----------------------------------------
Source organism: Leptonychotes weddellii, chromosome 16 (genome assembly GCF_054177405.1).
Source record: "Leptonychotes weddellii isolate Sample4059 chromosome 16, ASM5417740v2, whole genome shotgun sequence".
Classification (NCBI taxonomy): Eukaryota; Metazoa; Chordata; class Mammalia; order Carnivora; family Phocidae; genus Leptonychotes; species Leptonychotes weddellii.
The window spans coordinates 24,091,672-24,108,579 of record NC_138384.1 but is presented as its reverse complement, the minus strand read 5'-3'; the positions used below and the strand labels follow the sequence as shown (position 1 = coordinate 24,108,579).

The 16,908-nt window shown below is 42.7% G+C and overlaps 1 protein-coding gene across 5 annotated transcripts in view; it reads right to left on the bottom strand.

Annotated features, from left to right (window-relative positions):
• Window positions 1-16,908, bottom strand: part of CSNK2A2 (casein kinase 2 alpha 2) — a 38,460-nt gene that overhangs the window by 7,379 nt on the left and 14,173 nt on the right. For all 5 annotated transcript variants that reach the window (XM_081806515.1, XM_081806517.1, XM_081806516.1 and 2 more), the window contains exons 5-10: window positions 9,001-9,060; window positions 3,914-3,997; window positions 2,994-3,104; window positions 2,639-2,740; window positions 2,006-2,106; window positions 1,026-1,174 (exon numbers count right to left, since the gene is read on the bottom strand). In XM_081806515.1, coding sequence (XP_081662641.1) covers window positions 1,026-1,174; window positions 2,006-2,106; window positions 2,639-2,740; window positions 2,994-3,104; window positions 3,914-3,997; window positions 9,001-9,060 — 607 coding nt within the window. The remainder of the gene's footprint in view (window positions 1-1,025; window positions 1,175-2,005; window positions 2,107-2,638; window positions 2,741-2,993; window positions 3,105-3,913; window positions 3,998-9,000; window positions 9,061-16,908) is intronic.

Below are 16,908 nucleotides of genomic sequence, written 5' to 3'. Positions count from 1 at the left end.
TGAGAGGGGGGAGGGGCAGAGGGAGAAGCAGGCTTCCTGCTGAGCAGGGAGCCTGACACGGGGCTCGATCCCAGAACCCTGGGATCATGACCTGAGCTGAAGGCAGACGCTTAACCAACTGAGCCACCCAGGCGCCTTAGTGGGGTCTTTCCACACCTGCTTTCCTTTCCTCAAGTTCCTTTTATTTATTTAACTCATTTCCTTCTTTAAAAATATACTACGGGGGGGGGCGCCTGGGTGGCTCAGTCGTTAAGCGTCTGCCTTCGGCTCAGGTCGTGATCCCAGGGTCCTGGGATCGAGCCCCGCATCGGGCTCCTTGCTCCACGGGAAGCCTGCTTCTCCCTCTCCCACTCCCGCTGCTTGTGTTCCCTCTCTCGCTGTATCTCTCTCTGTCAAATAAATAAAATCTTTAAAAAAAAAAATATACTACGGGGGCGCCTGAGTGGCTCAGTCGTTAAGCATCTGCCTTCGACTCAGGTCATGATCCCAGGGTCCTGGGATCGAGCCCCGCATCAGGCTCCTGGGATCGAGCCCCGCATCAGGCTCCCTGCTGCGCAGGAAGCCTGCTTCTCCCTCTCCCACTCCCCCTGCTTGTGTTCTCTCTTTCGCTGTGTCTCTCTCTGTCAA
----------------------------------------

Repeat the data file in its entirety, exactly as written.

Source organism: Leptonychotes weddellii, chromosome 16 (genome assembly GCF_054177405.1).
Source record: "Leptonychotes weddellii isolate Sample4059 chromosome 16, ASM5417740v2, whole genome shotgun sequence".
Classification (NCBI taxonomy): Eukaryota; Metazoa; Chordata; class Mammalia; order Carnivora; family Phocidae; genus Leptonychotes; species Leptonychotes weddellii.
The window spans coordinates 24,091,672-24,108,579 of record NC_138384.1 but is presented as its reverse complement, the minus strand read 5'-3'; the positions used below and the strand labels follow the sequence as shown (position 1 = coordinate 24,108,579).

The 16,908-nt window shown below is 42.7% G+C and overlaps 1 protein-coding gene across 5 annotated transcripts in view; it reads right to left on the bottom strand.

Annotated features, from left to right (window-relative positions):
• Window positions 1-16,908, bottom strand: part of CSNK2A2 (casein kinase 2 alpha 2) — a 38,460-nt gene that overhangs the window by 7,379 nt on the left and 14,173 nt on the right. For all 5 annotated transcript variants that reach the window (XM_081806515.1, XM_081806517.1, XM_081806516.1 and 2 more), the window contains exons 5-10: window positions 9,001-9,060; window positions 3,914-3,997; window positions 2,994-3,104; window positions 2,639-2,740; window positions 2,006-2,106; window positions 1,026-1,174 (exon numbers count right to left, since the gene is read on the bottom strand). In XM_081806515.1, coding sequence (XP_081662641.1) covers window positions 1,026-1,174; window positions 2,006-2,106; window positions 2,639-2,740; window positions 2,994-3,104; window positions 3,914-3,997; window positions 9,001-9,060 — 607 coding nt within the window. The remainder of the gene's footprint in view (window positions 1-1,025; window positions 1,175-2,005; window positions 2,107-2,638; window positions 2,741-2,993; window positions 3,105-3,913; window positions 3,998-9,000; window positions 9,061-16,908) is intronic.

Below are 16,908 nucleotides of genomic sequence, written 5' to 3'. Positions count from 1 at the left end.
TGAGAGGGGGGAGGGGCAGAGGGAGAAGCAGGCTTCCTGCTGAGCAGGGAGCCTGACACGGGGCTCGATCCCAGAACCCTGGGATCATGACCTGAGCTGAAGGCAGACGCTTAACCAACTGAGCCACCCAGGCGCCTTAGTGGGGTCTTTCCACACCTGCTTTCCTTTCCTCAAGTTCCTTTTATTTATTTAACTCATTTCCTTCTTTAAAAATATACTACGGGGGGGGGCGCCTGGGTGGCTCAGTCGTTAAGCGTCTGCCTTCGGCTCAGGTCGTGATCCCAGGGTCCTGGGATCGAGCCCCGCATCGGGCTCCTTGCTCCACGGGAAGCCTGCTTCTCCCTCTCCCACTCCCGCTGCTTGTGTTCCCTCTCTCGCTGTATCTCTCTCTGTCAAATAAATAAAATCTTTAAAAAAAAAAATATACTACGGGGGCGCCTGAGTGGCTCAGTCGTTAAGCATCTGCCTTCGACTCAGGTCATGATCCCAGGGTCCTGGGATCGAGCCCCGCATCAGGCTCCTGGGATCGAGCCCCGCATCAGGCTCCCTGCTGCGCAGGAAGCCTGCTTCTCCCTCTCCCACTCCCCCTGCTTGTGTTCTCTCTTTCGCTGTGTCTCTCTCTGTCAA